Gold prices have slipped from its eight-month high on expectations that tensions between Russia and Ukraine will ease.
Spot gold was last trading at $1,891.72 per ounce on Friday, falling from its peak of above $1,900 an ounce the day before.
Looking ahead, analysts see gold prices moderating on interest rate hike expectations and quantitative easing measures.
The market expects the Fed to begin raising interest rates as early as March, as part of measures to rein in spiralling inflation. Many investors turn to gold as a hedge against inflation.
According to Refinitiv data, support levels for the remainder of February are seen around $1,778 an ounce, while resistance is likely to develop around the $1,876 level.
Ehsan Khoman, head of emerging markets research at MUFG, said headwinds from rising US real yields are bearish for gold and silver. A stronger US dollar could also signal weak investment demand for the metals.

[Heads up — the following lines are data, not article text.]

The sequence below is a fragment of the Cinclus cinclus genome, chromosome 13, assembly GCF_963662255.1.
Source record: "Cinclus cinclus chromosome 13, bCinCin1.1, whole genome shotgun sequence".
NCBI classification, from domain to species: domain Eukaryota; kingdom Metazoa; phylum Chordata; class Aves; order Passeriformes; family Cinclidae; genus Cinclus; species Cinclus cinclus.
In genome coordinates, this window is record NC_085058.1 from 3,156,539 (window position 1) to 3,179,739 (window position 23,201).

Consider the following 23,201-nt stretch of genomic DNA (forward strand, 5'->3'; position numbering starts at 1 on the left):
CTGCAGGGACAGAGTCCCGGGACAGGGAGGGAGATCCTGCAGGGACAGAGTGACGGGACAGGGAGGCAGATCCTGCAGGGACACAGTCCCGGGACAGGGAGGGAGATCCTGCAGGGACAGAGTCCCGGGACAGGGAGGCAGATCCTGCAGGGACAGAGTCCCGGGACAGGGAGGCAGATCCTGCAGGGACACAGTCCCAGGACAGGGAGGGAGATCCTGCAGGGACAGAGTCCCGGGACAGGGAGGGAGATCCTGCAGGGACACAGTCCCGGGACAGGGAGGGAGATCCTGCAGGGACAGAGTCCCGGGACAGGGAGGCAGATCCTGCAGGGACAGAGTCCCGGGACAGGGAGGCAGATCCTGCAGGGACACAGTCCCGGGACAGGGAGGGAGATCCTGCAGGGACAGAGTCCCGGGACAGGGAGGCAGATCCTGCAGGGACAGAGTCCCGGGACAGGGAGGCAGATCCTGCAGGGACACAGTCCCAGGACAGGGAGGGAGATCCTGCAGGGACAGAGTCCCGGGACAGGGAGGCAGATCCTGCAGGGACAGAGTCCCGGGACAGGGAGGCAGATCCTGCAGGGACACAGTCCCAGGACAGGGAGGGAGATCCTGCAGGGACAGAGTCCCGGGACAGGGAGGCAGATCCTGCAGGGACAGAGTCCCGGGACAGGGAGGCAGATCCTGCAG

“For gold to roll over, real yields need to follow nominal yields higher, but elevated inflation prints have so far prevented this from happening. With the tide expected to turn, and real yields to surpass the move higher in nominal Treasury yields, with 10-year real yields rising to -0.30 percent by the end of 2022, this would be on net bearish for gold…” he added.
Analysts at Fitch Solutions are also negative on gold and see prices averaging lower in 2022, as the US dollar strengthens, and bond yields continue to recover.
"We see prices averaging $1,700 an ounce in 2022 with continued bouts of volatility, compared to $1,798 an ounce reached in 2021."
Gold will remain supported in the near term, as inflation runs at a multi-year high, which will maintain the appeal of the precious metal.
However, this will be balanced by rising risks of the US Fed increasing interest rates at a pace faster and stronger than currently expected, they said.
(Reporting by Brinda Darasha; editing by Cleofe Maceda)
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